Maryland is leading Bay restoration

September 23, 2006|by ROBERT EHRLICH

This week I convened a summit of the Chesapeake Bay Executive Council, a partnership of mid-Atlantic governors, mayors and other environmental stakeholders dedicated to revitalizing the Chesapeake Bay. As this time of the summit, I'd like to share with you the progress made in Maryland to restore the bay's health, and how our success serves as a model for states in the bay watershed.

For decades, the bay has suffered from the flow of pollution from outdated wastewater treatment plants, runoff and airborne emissions. This pollution has depleted the bay's oxygen levels, threatened wildlife and endangered our seafood and tourism industries. To reverse this trend and restore the bay, my administration identified three priorities after taking office: water quality, air quality and land preservation.

To improve water quality, I introduced and signed into law the Chesapeake Bay Restoration Act, which the Chesapeake Bay Foundation called "the most significant environmental advance in Maryland in nearly 20 years." The Restoration Act will rebuild 66 outdated wastewater treatment plants, which currently dump millions of pound of pollution into our waterways. The upgrades will reduce nitrogen pollution into the bay by 7.5 million pounds per year, cutting current treatment plant pollution levels nearly in half. Upgrades to one-third of these plants are already completed, designed or under construction. The Restoration Act will also help Maryland farmers plant nearly 135,000 acres of cover crops, protecting their soil and cutting their share of nutrient pollution by 1 million pounds annually.


To improve air quality, I introduced the landmark Clean Power Rule and later signed into law the Healthy Air Act to cap emissions at seven coal-fired electric power plants in Maryland. These caps will cut harmful emissions by an historic 250,000 tons per year. It will also dramatically reduce nitrogen pollution entering the bay, 30 percent of which comes from the air. The Healthy Air Act was a hard-won achievement, but we worked with those on both sides of the aisle to craft a plan that cleans the air without threatening our electricity supplies.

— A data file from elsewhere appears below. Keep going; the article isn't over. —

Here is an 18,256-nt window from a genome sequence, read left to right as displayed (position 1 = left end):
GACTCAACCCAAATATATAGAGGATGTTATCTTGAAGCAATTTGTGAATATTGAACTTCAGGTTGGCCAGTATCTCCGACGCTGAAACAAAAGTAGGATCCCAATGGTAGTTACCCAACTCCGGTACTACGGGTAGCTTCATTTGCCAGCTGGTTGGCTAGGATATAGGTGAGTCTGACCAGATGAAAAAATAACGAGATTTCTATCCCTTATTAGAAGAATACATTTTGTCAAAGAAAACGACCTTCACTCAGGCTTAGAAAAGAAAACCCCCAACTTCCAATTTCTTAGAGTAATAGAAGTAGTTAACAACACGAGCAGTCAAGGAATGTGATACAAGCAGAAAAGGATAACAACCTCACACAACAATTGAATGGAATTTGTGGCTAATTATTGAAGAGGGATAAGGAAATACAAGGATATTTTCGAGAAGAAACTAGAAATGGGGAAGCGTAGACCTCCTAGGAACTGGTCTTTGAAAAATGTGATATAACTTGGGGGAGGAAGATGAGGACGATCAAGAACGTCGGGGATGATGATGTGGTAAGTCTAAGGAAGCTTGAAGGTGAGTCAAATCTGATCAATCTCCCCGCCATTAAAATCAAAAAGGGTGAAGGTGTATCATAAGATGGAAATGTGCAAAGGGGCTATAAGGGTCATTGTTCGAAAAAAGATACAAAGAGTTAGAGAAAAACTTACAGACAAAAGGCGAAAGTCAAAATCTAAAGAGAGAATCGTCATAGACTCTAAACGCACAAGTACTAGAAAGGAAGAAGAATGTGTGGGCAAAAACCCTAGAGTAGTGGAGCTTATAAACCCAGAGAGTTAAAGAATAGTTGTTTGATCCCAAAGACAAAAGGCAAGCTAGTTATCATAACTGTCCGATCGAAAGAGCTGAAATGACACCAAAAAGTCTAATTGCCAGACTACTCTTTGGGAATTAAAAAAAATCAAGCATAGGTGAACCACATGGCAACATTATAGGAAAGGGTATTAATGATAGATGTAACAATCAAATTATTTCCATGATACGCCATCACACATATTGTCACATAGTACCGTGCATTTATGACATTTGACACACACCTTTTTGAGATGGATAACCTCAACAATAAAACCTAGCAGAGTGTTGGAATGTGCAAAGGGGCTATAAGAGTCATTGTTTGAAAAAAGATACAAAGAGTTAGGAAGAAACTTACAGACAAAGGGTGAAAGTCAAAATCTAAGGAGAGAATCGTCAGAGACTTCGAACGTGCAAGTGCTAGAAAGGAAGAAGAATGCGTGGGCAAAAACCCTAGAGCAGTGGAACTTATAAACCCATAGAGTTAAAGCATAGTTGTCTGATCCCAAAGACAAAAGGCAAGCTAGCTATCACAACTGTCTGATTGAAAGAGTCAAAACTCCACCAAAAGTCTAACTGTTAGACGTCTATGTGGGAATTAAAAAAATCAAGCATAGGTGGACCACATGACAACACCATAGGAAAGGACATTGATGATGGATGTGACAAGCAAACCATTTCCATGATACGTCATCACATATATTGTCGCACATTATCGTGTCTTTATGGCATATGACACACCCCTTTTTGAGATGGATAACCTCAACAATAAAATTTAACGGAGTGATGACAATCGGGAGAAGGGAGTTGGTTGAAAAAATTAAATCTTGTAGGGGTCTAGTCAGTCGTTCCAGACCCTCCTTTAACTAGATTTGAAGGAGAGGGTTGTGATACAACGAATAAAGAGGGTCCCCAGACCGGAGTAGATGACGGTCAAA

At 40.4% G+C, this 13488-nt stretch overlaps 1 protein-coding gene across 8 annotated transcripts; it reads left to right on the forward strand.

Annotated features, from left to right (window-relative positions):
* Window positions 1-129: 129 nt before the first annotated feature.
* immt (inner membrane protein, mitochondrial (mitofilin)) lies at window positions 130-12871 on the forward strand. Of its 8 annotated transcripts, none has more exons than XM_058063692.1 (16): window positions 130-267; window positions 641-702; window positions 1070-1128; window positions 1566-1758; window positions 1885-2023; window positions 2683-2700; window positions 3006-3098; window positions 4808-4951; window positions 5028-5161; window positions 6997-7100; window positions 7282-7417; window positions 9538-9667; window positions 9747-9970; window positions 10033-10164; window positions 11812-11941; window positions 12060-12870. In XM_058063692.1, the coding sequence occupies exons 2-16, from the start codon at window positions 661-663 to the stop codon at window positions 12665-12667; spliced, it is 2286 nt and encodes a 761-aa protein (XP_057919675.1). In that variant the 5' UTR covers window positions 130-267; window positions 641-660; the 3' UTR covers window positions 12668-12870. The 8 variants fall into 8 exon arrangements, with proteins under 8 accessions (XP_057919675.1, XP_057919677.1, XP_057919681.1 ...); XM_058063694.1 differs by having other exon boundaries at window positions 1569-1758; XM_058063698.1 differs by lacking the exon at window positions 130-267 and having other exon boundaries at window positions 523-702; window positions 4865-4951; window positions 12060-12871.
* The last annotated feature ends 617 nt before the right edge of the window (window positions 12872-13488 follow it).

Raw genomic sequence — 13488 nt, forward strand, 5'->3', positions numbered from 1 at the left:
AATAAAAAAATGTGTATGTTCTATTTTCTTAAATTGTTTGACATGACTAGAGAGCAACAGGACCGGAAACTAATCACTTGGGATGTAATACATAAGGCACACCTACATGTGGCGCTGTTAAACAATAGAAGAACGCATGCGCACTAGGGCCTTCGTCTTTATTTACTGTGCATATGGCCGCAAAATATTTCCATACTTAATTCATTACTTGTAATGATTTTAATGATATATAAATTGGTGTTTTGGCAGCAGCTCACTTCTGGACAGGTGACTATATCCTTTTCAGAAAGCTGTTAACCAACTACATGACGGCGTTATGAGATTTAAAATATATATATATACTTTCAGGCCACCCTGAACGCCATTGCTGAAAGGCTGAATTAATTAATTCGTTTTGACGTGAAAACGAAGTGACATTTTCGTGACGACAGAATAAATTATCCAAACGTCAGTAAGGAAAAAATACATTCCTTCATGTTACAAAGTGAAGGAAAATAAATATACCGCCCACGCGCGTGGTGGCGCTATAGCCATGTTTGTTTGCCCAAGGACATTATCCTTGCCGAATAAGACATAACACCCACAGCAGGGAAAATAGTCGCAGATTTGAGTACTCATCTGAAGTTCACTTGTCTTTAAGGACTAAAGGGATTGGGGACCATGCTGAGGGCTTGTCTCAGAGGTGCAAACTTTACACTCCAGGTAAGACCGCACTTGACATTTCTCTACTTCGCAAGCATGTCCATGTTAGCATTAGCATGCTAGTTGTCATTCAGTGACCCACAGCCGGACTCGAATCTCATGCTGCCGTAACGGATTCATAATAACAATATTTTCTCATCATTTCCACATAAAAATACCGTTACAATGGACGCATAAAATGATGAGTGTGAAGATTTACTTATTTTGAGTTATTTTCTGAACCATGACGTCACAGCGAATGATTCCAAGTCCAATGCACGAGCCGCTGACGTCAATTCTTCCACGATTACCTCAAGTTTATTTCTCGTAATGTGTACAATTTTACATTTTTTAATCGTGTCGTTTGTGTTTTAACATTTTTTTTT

To better preserve environmentally sensitive land, my administration reformed the state's land preservation policies. Rather than spend money on land of questionable environmental value, as did previous administrations, we have targeted land that is scientifically determined to improve the health of the bay and its tributaries.

To that end, we have preserved 70,000 acres of pristine landscape since taking office. For two consecutive years, I made record investments in Maryland's signature preservation initiative, Program Open Space. I am proud to report that one in every five acres in Maryland is permanently protected.

Of course, there is more to do. I intend to rebuild every sewage plant in Maryland to further reduce sewage pollution in the bay. I will preserve an additional 50,000 acres of environmentally sensitive land in the next few years to help contain sprawl and protect the bay and its tributaries. Finally, I will introduce a "development roadmap" to effectively plan for growth in the watershed while protecting the bay's ecological balance.

As our mid-Atlantic partners gather in Annapolis, you can be proud that Maryland is the leader in Chesapeake Bay revitalization efforts. Our work is not done, but our progress is historic. You can find more information on my Web site at:

Robert Ehrlich is governor of Maryland.

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